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State of Mind Report Intro

Young adults are feeling “all the things” right now: guilt, loneliness, stress, vulnerability, and hurt—but also hope. It’s been an emotional year on top of what has already been a mentally tough decade for these young adults; one that's characterized by gun violence, racism, cyberbullying, climate concerns, and heated political polarization. In the past few months, we’ve seen them increasingly pouring out their feelings, taking to social media and to the streets as they mourn missed milestones, march for Black lives, and find a laugh in sharing 2020 memes. Given the enormous mental weight young adults (and Gen Zs especially) are struggling under, it’s critical for brands to not add difficulty, depletion, or drama to their lives, while also engaging with them in an emotionally supportive way.

As physical health (a topic we’ll be probing in our upcoming November 2020 report) and mental health become increasingly important for young adults to not only talk about, but actively address, brands across all verticals are remodeling their customer service strategies to align with this new consumer prioritization. A standout insight from our research is how important this is to young adults, as the clear majority agree that in the future, all brands will need to integrate health and wellness components into their business models in order to exist—and to survive.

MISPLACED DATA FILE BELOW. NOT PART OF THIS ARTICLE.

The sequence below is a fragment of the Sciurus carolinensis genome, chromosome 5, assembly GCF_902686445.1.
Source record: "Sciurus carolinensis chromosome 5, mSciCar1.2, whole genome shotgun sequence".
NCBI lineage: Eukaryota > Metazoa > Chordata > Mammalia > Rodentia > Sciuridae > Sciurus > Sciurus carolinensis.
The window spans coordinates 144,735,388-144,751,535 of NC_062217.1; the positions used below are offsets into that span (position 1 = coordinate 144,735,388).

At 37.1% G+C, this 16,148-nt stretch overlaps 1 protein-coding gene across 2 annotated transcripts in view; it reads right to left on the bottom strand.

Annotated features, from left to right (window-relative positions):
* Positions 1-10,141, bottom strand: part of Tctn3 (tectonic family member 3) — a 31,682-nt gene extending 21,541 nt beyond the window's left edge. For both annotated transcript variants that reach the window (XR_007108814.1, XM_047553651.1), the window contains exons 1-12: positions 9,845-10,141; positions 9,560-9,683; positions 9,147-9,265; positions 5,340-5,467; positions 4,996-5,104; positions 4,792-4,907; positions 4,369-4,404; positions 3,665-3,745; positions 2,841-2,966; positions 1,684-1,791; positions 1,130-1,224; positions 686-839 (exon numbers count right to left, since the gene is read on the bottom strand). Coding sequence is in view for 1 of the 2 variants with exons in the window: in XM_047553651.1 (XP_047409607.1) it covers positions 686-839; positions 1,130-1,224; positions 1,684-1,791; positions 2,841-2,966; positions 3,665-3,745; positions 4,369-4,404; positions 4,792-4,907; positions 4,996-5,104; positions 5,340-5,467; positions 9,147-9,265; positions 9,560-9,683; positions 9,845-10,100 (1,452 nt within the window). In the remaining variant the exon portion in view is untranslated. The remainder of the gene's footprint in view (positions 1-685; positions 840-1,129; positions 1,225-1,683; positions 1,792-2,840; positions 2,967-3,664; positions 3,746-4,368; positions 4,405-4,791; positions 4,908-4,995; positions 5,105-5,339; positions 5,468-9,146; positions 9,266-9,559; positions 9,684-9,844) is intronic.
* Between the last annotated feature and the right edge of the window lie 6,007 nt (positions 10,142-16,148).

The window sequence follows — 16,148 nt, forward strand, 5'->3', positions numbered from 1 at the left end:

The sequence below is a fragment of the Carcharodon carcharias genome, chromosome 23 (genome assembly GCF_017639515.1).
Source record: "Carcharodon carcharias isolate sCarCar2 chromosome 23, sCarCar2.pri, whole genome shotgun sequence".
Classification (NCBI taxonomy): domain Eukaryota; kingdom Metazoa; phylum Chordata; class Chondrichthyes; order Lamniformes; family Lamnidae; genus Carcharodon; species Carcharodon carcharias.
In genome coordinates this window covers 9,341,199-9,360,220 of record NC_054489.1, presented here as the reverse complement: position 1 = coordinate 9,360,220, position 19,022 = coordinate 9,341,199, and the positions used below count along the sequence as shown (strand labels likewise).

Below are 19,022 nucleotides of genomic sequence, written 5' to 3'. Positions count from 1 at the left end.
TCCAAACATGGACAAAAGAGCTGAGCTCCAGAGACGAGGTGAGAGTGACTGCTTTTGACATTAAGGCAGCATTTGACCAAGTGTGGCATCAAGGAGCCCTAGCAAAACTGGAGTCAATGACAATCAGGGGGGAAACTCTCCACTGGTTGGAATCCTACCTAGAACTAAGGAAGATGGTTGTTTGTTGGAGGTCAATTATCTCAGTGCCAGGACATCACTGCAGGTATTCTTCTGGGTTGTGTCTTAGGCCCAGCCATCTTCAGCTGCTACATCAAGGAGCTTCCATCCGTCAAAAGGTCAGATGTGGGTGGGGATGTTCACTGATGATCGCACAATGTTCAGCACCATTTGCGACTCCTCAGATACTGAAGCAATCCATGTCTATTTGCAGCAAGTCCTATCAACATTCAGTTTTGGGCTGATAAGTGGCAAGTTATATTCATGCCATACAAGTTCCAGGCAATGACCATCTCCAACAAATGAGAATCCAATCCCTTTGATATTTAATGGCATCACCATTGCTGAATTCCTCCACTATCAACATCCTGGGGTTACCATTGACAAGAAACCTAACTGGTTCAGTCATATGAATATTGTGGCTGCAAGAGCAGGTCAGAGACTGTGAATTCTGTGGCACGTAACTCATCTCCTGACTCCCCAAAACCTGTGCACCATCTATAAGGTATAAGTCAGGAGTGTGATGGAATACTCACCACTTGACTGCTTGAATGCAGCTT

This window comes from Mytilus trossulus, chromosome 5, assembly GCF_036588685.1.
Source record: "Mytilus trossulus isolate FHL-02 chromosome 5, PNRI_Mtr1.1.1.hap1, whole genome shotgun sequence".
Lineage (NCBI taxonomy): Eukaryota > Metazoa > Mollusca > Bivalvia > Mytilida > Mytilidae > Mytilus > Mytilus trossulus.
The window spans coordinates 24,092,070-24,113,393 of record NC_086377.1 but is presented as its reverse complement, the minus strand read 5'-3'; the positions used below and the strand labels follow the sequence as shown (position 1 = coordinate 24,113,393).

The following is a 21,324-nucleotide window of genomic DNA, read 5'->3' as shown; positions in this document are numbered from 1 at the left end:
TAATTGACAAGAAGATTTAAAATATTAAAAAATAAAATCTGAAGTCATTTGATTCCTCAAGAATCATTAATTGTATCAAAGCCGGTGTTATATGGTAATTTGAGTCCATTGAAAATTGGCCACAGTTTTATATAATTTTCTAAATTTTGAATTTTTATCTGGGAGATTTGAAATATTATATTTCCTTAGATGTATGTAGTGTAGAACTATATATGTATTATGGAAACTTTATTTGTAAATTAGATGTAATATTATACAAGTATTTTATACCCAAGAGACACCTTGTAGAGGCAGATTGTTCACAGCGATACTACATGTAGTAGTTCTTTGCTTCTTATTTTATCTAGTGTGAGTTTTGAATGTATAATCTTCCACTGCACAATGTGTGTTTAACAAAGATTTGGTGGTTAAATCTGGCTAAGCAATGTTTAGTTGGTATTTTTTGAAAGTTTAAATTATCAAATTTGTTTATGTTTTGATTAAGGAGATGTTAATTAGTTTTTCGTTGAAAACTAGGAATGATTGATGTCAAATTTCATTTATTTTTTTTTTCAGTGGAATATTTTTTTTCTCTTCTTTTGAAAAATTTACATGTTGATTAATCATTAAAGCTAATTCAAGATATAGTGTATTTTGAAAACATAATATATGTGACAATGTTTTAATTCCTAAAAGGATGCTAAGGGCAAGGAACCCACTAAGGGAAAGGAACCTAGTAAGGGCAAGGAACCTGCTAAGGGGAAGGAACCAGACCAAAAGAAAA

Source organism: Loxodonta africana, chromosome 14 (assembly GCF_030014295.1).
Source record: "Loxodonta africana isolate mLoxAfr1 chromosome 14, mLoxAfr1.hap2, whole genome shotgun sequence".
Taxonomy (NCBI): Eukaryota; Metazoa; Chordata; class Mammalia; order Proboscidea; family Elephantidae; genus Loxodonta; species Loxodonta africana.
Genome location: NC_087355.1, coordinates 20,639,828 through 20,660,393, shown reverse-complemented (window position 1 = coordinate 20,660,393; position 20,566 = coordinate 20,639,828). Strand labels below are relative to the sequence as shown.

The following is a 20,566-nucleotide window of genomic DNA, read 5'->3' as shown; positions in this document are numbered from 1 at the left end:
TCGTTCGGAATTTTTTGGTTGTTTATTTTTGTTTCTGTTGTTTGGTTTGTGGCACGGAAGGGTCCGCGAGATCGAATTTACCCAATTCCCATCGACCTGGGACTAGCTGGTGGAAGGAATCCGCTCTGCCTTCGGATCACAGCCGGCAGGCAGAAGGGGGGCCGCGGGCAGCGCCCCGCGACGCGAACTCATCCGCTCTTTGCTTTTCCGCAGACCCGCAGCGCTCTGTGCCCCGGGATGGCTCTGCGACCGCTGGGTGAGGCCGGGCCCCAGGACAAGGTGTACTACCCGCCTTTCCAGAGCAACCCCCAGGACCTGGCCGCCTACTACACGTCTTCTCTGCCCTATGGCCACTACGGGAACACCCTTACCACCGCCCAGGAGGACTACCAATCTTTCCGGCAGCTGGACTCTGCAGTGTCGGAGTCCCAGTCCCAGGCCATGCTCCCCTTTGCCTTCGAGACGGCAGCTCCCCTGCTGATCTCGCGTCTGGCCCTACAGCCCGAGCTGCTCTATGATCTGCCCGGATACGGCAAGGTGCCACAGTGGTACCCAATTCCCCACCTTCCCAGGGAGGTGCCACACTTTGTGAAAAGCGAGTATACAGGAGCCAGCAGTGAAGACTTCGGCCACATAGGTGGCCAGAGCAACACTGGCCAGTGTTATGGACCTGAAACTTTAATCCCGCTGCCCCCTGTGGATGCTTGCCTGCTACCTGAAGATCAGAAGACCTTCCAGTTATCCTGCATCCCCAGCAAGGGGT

“2020 has been the worst year so far. With the current pandemic, social injustice, and deaths, I can't wait for things to get better.”

– Jose, 29, TX


The State of Mind Report explores three key topics in light of the macro sociocultural and economic factors defining life today.

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82% of U.S. Trendsetters agree that in the future, all brands will need to be considerate of health and wellness to survive.

45% of U.S. youth feel in charge of their mental health; the number drops to only 37% of youth in the UK.

Less than one in five Gen Zs rate their current mental health as “very good”.